Cutting the Fat from the US Defense Budget is Green: Obama Scraps the F-22
Photo via the Daily Press
It doesn't take a green blogger to tell you that the government's defense budget is bloated--and that we're manufacturing way more weapons and vehicles than necessary. Which is why it's good news that the senate voted in favor of halting production of seven F-22 Raptors, supporting Obama's agenda. Not only will the materials that constitute the planes and the energy required for their production be saved--but so will $1.75 billion. And before everyone gets on my back for being a liberal, naive, give-peace-a-chance hippie, consider this: the Republican, Bush appointed Secretary of Defense was in favor of scrapping the planes. They're simply not useful in the current kind of warfare the US is engaged in--and would be produced essentially only to gratify the massive defense contractor Lockheed Martin (and the more-massive body of employees who would build them).
"The president really needed this vote, not just in terms of the merits of the F-22 itself but in terms of his reform agenda," said Senate Armed Services Committee Chairman Carl Levin (D-Mich.). Sen. Blanche Lincoln (D-Ark.) told POLITICO: "We have got to be a leaner, meaner government. We have to be more efficient."Indeed. Also encouraging were the presidents words after the vote landed in favor of his agenda:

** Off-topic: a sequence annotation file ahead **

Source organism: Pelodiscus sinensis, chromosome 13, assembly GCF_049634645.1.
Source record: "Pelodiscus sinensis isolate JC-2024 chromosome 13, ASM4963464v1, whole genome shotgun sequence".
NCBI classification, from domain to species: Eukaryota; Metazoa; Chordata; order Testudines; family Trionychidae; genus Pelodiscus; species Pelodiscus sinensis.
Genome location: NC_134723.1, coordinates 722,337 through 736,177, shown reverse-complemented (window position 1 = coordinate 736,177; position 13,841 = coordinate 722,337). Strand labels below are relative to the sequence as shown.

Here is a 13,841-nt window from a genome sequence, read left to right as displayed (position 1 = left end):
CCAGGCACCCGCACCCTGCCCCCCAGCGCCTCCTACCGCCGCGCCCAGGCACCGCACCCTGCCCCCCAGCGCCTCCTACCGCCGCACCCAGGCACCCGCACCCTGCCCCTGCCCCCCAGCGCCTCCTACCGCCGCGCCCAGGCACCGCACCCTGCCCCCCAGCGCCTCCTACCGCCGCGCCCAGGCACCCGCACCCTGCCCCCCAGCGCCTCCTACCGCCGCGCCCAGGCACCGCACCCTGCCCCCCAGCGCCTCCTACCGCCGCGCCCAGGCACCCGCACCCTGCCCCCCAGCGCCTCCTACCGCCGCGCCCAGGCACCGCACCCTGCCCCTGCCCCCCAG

In his own remarks after the vote, Obama stressed too that defense spending is now "a zero-sum game" and the F-22 an "inexcusable waste of money" at a time when the U.S. is "fighting two wars and facing a serious deficit."This attitude is refreshing, especially when it's focused on such politically hallowed ground as the US defense budget. After all, defense spending is at a whopping $515 billion (Obama actually increased it this year)--around 4.7% of the entire US GDP. And the military can launch as many campaigns to "go green" as it wants--the fact remains that cutting the proverbial large-scale fat (like now-useless fighter plane contracts) off of military spending will do more to conserve resources, energy (the military uses the most energy in the US), and money than, say, acquiring rubber tracks for military vehicles.